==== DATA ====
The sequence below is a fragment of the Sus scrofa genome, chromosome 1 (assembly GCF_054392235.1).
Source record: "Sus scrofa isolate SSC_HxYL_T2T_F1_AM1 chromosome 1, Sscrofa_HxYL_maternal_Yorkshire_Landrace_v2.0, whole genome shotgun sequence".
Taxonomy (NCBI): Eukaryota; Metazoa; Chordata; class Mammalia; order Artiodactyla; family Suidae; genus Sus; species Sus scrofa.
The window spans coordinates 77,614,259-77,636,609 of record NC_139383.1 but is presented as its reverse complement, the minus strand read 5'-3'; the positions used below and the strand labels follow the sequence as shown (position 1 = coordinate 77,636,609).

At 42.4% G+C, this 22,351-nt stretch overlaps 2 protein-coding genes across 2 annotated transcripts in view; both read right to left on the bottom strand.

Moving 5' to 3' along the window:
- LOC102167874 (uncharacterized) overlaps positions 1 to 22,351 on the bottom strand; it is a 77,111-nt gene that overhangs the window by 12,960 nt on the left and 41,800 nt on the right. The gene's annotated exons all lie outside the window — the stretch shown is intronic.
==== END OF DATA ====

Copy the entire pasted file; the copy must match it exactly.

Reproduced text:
The sequence below is a fragment of the Sus scrofa genome, chromosome 1 (assembly GCF_054392235.1).
Source record: "Sus scrofa isolate SSC_HxYL_T2T_F1_AM1 chromosome 1, Sscrofa_HxYL_maternal_Yorkshire_Landrace_v2.0, whole genome shotgun sequence".
Taxonomy (NCBI): Eukaryota; Metazoa; Chordata; class Mammalia; order Artiodactyla; family Suidae; genus Sus; species Sus scrofa.
The window spans coordinates 77,614,259-77,636,609 of record NC_139383.1 but is presented as its reverse complement, the minus strand read 5'-3'; the positions used below and the strand labels follow the sequence as shown (position 1 = coordinate 77,636,609).

At 42.4% G+C, this 22,351-nt stretch overlaps 2 protein-coding genes across 2 annotated transcripts in view; both read right to left on the bottom strand.

Moving 5' to 3' along the window:
- LOC102167874 (uncharacterized) overlaps positions 1 to 22,351 on the bottom strand; it is a 77,111-nt gene that overhangs the window by 12,960 nt on the left and 41,800 nt on the right. The gene's annotated exons all lie outside the window — the stretch shown is intronic.